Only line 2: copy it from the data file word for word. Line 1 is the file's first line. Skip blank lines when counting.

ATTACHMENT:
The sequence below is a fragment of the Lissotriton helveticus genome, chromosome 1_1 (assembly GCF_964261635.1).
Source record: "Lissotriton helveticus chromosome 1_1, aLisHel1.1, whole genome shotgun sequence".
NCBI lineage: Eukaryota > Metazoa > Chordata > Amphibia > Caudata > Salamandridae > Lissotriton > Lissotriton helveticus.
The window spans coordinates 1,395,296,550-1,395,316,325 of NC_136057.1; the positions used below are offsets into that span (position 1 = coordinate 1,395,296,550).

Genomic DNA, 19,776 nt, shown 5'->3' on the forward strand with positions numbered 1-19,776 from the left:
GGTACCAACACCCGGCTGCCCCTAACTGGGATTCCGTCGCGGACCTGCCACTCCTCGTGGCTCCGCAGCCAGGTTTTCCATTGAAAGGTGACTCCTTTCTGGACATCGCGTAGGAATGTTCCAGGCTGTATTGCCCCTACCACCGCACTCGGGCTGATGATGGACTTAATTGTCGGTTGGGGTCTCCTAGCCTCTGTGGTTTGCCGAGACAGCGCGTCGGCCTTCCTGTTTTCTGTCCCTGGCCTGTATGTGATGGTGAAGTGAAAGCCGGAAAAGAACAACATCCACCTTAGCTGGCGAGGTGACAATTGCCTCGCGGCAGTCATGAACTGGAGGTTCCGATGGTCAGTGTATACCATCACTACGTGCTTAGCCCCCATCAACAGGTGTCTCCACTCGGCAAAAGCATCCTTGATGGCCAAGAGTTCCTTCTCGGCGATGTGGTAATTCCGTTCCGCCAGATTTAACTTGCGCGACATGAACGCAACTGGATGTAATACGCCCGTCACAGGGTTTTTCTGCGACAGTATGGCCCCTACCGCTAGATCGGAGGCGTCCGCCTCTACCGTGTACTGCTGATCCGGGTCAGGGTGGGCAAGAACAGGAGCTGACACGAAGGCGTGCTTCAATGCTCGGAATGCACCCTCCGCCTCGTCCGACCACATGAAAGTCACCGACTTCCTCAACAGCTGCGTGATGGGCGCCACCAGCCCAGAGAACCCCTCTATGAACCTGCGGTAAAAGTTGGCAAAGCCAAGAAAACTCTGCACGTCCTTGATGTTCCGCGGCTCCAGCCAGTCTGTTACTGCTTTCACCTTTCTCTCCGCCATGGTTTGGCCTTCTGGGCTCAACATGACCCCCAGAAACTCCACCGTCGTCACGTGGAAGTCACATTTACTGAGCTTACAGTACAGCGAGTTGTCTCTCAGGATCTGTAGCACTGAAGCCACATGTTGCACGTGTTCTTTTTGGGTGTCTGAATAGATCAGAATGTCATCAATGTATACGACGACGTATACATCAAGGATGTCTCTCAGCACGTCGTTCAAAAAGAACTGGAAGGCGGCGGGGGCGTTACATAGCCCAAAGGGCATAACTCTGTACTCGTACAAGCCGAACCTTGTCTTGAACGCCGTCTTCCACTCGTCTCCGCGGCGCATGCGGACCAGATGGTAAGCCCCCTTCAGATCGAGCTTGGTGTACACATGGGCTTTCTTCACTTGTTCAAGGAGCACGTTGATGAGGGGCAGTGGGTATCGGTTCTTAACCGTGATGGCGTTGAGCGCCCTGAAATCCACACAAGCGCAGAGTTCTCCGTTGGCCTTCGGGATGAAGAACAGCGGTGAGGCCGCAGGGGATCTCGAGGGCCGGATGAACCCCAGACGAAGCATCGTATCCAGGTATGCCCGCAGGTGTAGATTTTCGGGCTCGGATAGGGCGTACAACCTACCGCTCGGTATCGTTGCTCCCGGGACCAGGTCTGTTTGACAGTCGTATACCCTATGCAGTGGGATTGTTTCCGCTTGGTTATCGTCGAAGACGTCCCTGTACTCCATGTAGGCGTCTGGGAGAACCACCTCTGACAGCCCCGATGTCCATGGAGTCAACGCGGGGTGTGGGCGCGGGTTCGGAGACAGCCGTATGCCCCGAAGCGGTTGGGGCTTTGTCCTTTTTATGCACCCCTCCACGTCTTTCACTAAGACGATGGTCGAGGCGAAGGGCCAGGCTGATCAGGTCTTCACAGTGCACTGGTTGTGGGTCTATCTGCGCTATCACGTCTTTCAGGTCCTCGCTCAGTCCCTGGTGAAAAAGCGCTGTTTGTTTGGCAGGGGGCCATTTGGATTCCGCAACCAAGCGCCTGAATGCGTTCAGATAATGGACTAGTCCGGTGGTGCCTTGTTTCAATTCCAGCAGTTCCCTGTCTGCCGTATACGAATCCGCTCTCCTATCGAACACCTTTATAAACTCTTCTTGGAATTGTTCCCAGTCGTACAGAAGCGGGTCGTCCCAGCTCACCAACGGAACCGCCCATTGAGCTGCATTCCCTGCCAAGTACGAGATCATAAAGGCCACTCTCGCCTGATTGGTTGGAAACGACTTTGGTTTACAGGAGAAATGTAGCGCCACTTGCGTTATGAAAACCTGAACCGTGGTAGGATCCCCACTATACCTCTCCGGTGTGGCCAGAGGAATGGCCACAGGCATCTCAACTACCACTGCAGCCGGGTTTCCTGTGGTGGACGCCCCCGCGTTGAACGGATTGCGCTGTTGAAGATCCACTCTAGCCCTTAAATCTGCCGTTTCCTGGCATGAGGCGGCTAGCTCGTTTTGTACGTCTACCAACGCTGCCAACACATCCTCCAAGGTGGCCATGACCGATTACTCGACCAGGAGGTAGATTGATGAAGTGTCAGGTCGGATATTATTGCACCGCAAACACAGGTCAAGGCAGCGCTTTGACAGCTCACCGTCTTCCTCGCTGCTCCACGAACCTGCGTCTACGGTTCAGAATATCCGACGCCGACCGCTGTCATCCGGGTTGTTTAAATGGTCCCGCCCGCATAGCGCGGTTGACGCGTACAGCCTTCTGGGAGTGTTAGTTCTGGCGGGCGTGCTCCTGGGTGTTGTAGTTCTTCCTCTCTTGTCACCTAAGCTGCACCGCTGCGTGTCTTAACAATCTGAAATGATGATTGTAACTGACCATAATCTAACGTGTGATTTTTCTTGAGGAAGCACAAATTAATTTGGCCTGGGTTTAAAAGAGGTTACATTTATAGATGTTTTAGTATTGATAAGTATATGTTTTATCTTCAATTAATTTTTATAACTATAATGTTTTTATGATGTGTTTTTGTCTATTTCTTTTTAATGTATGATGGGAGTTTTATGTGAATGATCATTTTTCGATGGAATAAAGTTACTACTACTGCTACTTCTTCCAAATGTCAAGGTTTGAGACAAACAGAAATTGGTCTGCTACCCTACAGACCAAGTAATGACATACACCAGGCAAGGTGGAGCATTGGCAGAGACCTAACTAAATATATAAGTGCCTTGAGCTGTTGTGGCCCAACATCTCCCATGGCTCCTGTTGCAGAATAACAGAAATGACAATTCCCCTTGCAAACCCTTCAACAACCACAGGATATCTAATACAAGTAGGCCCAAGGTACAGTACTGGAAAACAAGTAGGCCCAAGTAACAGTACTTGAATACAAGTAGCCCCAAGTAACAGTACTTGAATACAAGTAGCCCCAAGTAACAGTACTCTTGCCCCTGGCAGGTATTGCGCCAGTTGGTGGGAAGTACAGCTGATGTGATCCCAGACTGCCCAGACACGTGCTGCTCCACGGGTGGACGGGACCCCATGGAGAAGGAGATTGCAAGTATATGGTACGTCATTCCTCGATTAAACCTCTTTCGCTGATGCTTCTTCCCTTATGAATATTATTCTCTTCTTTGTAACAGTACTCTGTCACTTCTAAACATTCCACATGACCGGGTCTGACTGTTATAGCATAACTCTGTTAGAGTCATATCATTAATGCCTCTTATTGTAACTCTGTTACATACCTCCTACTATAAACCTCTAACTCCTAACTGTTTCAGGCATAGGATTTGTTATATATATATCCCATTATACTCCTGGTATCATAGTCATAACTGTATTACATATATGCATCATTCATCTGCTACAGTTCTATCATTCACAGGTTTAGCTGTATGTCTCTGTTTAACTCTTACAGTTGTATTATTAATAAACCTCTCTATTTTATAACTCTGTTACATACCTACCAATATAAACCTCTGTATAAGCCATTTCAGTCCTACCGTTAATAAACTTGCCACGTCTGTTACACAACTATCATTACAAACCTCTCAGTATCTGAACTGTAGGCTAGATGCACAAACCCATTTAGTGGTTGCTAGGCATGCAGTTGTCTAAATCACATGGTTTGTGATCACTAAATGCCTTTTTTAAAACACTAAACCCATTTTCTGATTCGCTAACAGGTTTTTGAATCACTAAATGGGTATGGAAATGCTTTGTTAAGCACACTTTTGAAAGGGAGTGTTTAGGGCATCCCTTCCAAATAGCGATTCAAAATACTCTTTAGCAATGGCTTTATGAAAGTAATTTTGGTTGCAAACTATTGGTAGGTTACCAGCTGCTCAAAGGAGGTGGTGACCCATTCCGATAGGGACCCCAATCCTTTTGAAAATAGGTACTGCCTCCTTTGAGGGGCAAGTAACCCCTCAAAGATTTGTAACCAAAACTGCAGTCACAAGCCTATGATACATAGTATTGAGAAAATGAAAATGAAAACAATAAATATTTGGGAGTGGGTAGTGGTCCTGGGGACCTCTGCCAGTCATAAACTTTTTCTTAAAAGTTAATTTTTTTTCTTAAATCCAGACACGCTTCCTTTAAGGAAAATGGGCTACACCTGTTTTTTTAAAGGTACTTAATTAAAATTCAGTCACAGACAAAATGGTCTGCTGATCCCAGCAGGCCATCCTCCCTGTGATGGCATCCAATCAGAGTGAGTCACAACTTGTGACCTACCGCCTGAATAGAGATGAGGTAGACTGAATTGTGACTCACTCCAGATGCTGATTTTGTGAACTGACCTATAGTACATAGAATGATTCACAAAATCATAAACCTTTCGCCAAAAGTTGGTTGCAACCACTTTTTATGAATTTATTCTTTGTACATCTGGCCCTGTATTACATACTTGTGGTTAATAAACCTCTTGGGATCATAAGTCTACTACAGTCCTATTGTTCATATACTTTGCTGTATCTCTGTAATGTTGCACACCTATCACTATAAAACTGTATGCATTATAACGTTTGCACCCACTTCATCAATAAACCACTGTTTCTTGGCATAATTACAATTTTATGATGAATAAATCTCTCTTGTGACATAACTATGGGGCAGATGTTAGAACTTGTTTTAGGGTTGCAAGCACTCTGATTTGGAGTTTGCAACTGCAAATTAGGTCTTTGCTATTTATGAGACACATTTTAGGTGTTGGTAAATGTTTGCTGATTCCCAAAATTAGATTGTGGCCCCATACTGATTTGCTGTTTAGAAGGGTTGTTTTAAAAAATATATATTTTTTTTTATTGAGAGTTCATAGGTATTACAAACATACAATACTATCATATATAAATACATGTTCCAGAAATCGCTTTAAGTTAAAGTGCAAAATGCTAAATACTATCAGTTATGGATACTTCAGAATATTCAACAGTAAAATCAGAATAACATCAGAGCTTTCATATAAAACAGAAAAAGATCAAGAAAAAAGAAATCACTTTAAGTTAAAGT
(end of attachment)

Source record: "Lissotriton helveticus chromosome 1_1, aLisHel1.1, whole genome shotgun sequence".